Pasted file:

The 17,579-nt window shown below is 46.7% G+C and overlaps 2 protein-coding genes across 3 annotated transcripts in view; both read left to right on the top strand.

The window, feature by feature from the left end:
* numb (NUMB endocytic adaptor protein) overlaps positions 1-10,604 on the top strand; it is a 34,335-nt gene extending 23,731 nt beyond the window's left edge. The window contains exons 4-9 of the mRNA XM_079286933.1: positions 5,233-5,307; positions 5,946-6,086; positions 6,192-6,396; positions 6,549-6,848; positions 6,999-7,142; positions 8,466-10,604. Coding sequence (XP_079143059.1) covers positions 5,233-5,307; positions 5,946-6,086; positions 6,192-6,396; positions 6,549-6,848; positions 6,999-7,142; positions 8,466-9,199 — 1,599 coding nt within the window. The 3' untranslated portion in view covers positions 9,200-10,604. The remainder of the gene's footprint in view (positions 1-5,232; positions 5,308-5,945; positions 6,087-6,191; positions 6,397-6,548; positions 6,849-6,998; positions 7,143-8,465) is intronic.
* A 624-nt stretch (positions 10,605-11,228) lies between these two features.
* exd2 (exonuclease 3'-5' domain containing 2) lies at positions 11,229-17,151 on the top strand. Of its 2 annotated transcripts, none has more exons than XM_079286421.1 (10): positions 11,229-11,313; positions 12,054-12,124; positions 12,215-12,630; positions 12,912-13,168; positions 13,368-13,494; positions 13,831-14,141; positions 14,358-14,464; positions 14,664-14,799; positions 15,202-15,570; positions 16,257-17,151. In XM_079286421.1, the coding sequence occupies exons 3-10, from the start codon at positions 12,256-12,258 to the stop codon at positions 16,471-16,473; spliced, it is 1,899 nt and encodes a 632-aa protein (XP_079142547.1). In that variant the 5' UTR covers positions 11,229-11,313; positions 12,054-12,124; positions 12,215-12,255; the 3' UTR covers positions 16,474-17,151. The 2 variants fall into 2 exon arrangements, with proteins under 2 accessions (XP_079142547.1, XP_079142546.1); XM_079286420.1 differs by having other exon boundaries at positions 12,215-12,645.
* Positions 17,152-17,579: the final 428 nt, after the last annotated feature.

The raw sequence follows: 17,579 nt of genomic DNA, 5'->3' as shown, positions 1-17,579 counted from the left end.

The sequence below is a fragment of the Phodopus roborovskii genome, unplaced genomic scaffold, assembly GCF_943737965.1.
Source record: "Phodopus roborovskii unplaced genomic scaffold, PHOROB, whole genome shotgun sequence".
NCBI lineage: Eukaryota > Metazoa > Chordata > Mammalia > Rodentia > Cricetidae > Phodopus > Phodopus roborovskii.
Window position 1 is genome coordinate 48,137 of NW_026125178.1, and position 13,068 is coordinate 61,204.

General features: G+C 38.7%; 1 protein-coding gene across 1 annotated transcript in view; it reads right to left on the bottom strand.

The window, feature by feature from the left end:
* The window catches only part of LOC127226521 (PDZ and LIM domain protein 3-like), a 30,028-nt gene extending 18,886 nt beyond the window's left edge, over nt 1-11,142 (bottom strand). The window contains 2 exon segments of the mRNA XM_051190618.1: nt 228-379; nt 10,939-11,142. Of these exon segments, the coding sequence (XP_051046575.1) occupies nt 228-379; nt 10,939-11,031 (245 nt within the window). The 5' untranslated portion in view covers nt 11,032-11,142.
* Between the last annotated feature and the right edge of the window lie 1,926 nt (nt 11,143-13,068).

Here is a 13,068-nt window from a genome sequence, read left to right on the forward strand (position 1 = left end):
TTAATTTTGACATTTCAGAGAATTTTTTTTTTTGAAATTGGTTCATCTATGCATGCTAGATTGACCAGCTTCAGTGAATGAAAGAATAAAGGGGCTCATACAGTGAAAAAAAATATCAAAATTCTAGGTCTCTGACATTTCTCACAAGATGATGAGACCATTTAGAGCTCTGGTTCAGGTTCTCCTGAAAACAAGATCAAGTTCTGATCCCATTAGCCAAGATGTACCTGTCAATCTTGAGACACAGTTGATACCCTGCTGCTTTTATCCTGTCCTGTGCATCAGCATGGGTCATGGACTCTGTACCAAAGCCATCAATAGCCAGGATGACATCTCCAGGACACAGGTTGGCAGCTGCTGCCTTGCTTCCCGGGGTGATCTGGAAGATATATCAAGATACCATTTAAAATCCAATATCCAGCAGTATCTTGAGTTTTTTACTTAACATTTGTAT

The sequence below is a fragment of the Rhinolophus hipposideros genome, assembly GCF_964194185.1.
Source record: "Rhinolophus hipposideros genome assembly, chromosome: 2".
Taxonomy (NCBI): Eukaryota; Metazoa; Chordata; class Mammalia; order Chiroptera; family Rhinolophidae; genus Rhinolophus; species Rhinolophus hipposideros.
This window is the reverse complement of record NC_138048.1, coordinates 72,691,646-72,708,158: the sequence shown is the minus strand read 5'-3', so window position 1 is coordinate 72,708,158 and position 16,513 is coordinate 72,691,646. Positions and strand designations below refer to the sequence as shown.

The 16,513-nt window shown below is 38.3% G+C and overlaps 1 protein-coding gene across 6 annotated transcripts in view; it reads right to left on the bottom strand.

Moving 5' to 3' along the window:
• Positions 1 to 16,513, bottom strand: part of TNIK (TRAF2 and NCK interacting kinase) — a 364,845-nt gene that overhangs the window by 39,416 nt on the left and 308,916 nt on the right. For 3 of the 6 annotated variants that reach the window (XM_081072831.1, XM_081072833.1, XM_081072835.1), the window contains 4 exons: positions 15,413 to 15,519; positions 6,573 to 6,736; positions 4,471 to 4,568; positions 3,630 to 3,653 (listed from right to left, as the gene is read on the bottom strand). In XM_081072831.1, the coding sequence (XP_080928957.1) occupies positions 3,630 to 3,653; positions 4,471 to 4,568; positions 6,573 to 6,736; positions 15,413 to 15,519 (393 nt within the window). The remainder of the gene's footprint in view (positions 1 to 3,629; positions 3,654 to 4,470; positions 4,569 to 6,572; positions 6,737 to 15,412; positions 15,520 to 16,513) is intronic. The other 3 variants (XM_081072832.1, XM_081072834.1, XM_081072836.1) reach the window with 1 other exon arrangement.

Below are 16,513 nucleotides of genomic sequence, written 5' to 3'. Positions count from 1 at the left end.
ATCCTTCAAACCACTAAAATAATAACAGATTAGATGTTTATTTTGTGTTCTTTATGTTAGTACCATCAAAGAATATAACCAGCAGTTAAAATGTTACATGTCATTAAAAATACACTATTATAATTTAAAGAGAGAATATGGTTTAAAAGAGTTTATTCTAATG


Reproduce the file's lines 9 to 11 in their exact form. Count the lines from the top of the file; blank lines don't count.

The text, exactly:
Source record: "Phodopus roborovskii unplaced genomic scaffold, PHOROB, whole genome shotgun sequence".
NCBI lineage: Eukaryota > Metazoa > Chordata > Mammalia > Rodentia > Cricetidae > Phodopus > Phodopus roborovskii.
Window position 1 is genome coordinate 48,137 of NW_026125178.1, and position 13,068 is coordinate 61,204.